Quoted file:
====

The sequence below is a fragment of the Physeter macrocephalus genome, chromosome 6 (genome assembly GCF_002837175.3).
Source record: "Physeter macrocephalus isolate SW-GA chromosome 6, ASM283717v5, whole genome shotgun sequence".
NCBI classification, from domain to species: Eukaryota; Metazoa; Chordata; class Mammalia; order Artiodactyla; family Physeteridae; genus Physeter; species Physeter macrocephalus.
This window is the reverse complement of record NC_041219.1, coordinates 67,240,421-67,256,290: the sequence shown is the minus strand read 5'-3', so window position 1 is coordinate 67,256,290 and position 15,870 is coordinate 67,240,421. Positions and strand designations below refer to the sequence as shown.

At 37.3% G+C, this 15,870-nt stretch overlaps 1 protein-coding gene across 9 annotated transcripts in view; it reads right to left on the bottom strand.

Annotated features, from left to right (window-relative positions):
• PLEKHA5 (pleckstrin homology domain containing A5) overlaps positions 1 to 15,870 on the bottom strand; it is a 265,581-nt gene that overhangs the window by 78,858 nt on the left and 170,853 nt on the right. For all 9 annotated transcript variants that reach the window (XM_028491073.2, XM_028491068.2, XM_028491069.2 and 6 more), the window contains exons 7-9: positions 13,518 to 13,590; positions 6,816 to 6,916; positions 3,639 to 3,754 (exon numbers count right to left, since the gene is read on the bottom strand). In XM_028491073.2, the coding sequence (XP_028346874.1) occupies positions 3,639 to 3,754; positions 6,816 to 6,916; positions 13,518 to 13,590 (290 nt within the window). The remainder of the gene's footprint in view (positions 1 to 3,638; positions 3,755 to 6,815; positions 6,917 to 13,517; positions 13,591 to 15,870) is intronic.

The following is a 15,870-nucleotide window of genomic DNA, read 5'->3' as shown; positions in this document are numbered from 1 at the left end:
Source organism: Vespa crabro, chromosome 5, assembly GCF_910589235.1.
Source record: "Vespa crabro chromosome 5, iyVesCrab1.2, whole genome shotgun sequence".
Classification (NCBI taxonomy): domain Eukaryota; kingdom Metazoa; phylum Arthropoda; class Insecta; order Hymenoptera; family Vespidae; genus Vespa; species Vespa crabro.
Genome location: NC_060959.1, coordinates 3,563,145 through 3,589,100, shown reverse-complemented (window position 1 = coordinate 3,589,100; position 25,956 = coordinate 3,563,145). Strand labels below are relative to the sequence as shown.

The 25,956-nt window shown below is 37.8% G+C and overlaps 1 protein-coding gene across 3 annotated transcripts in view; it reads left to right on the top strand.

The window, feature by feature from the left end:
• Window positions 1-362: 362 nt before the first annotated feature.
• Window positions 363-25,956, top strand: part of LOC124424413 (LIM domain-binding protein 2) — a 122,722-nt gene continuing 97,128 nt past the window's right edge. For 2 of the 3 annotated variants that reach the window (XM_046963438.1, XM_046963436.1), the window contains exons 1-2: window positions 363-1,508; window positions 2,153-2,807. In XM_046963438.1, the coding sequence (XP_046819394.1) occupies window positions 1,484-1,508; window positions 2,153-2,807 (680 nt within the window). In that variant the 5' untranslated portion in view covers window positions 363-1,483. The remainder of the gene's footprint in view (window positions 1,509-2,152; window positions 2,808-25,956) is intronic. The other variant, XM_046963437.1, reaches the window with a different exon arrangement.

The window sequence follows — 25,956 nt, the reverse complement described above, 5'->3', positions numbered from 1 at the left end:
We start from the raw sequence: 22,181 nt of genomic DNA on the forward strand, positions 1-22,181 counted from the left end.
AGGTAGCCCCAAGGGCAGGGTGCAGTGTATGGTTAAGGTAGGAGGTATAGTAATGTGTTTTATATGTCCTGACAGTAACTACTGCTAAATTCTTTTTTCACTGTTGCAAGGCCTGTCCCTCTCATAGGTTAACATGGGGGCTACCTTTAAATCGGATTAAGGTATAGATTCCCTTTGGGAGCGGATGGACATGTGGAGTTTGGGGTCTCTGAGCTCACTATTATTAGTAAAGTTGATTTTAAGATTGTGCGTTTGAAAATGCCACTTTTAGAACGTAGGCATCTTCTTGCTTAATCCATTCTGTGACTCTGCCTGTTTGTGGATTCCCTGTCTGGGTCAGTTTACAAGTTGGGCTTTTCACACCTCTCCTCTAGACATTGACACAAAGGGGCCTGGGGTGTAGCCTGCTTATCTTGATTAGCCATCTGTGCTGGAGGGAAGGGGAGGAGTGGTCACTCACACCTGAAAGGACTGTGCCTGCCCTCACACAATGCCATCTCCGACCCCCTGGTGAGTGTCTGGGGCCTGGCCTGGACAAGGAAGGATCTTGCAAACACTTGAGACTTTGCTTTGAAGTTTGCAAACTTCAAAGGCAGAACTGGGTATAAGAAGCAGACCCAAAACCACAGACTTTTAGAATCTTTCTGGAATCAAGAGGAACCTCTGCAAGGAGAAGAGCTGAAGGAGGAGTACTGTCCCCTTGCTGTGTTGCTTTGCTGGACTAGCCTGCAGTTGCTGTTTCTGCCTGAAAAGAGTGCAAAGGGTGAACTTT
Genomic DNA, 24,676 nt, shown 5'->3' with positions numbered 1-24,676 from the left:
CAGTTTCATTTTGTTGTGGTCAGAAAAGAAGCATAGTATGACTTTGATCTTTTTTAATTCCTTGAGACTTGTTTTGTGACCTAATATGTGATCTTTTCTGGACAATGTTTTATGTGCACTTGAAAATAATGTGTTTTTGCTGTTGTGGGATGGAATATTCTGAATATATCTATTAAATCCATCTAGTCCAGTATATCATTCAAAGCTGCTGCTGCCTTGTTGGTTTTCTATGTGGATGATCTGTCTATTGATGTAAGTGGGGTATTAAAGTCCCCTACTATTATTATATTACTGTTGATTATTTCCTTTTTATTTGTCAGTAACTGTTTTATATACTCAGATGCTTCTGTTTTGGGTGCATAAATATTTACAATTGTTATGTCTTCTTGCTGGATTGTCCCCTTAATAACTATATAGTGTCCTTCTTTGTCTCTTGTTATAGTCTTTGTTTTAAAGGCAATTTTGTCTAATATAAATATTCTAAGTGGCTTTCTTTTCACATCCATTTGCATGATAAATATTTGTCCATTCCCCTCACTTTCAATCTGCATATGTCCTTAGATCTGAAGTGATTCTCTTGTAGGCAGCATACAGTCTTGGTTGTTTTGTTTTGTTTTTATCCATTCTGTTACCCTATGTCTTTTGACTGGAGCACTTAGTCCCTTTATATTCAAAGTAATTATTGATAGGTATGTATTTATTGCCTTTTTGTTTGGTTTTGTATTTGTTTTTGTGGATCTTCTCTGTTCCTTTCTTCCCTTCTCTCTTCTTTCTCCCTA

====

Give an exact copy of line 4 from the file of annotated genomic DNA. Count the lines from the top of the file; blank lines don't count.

This window is the reverse complement of record NC_041219.1, coordinates 67,240,421-67,256,290: the sequence shown is the minus strand read 5'-3', so window position 1 is coordinate 67,256,290 and position 15,870 is coordinate 67,240,421. Positions and strand designations below refer to the sequence as shown.